February 19, 2016

BREVITY!:

How to write the shortest joke in the world : The one-liner is a comedy staple, but how about a one-worder? (James Gingell, 19 February 2016, The Guardian)

One of my favourite jokes is a Jimmy Carr line: "Venison's dear, isn't it?" OK, it's not the most profound or provocative. It might be more Christmas cracker-craic than arena-filling dynamite. It might not discomfit the wicked or give succour to the vulnerable. It doesn't, perhaps, lead to hysterical, explosive, incontinent laughter. But the verbal thrift is a marvel. Just four tom-tom-tight words and a wink to elicit a titter. That's magic. [...]

All of this got me thinking - how far can the exformation principle be pushed in writing a joke? How few words can we use? Is four words the universal limit for a joke? Surely not. If a powerful short story can be produced from just six words (one of the saddest stories ever told, sometimes wrongly credited to Ernest Hemingway, is: For Sale, Baby Shoes, Never Worn), then couldn't a simple joke could be compressed down towards the event horizon of a single word?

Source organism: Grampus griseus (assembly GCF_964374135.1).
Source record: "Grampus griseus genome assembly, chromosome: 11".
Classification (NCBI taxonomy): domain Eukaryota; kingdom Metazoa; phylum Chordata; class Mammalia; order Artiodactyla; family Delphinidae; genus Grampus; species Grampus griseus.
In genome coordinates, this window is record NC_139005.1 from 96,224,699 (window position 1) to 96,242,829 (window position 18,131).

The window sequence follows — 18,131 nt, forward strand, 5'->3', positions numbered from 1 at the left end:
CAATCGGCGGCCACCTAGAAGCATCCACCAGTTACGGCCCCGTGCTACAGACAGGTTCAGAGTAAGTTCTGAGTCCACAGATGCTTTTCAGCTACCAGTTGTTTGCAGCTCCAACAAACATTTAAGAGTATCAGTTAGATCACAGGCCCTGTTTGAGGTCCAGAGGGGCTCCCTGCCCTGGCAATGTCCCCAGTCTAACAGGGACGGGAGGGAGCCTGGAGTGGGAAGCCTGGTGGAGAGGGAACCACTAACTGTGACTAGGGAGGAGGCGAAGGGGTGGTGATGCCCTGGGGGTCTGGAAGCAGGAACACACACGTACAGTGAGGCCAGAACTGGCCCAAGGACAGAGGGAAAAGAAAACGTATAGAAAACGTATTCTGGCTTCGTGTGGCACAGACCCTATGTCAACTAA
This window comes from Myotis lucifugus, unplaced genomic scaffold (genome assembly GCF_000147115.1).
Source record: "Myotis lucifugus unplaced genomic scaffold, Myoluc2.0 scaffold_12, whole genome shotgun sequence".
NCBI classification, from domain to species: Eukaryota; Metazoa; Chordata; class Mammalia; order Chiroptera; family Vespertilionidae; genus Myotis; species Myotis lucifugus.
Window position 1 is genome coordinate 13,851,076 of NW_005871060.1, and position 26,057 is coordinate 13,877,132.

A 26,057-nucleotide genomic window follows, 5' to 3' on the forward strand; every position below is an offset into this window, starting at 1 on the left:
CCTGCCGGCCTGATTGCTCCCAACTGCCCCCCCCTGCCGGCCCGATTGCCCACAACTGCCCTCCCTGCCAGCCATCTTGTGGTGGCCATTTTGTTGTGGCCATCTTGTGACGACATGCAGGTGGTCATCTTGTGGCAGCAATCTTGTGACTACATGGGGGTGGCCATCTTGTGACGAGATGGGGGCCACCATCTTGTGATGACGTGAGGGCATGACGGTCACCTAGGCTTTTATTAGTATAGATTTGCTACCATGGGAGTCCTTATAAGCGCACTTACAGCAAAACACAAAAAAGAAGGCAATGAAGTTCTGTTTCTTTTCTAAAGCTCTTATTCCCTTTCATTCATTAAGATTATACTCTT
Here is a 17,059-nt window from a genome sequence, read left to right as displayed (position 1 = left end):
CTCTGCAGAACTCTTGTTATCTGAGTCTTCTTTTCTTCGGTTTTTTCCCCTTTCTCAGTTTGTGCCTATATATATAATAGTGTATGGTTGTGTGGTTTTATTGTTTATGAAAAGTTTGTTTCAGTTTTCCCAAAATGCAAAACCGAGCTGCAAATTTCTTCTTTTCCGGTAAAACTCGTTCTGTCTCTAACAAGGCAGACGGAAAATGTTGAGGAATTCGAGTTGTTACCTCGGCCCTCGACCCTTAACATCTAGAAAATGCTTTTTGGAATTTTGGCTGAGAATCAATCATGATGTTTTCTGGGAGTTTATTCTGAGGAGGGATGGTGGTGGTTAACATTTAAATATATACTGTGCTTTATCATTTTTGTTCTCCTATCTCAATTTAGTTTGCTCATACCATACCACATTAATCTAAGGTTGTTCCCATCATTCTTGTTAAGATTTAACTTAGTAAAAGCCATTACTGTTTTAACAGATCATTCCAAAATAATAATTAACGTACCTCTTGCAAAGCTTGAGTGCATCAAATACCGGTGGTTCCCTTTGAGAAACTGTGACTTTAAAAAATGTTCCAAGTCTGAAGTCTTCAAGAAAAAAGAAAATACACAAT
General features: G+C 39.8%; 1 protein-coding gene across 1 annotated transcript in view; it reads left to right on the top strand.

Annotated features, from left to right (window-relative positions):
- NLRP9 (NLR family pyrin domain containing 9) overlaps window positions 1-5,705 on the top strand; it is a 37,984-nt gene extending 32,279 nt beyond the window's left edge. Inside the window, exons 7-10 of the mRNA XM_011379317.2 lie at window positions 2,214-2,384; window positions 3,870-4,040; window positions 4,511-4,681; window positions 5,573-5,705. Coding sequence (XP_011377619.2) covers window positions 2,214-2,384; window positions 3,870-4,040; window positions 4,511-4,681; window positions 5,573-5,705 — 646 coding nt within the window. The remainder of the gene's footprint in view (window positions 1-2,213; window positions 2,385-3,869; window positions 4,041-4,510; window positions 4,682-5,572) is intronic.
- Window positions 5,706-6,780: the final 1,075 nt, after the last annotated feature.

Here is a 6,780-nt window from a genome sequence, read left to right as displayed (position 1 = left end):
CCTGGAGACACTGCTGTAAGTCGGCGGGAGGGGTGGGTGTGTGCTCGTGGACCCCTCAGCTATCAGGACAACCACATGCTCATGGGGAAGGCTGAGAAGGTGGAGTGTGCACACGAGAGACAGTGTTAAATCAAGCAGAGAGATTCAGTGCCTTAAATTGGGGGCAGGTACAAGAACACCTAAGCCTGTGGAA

In the Fawlty Towers episode The Psychiatrist, an exchange between Sybil and a guest ends with a two-word joke: "Pretentious? Moi?" (I'm bending the rules slightly here. Technically "Pretentious? Moi?" is the punchline to a joke with a longer set-up. But part of the majesty of John Cleese and Connie Booth's writing is that the punchline works just as well on its own.) "Pretentious? Moi?" contains just four syllables, but a world of densely packed, hyperlinked exformation, which completes the scene and yields the giggle. On hearing the line, we immediately picture two people, probably acquaintances, and imagine that one of them has just accused the other of a certain la-di-da affectation. The accused responds to the charge in the negative, but in such a way as to confirm the suspicion of the interrogator. All that detail and colour condensed into just two words. And because the joke invites participation; because the completed narrative requires collaborative effort; because there's some harmonic synergy between flirty brains on the same upstroke of a thoughtwave, two words are enough for a joke.

Tough to beat : "Simplify, simplify."  

Posted by at February 19, 2016 9:36 AM

  

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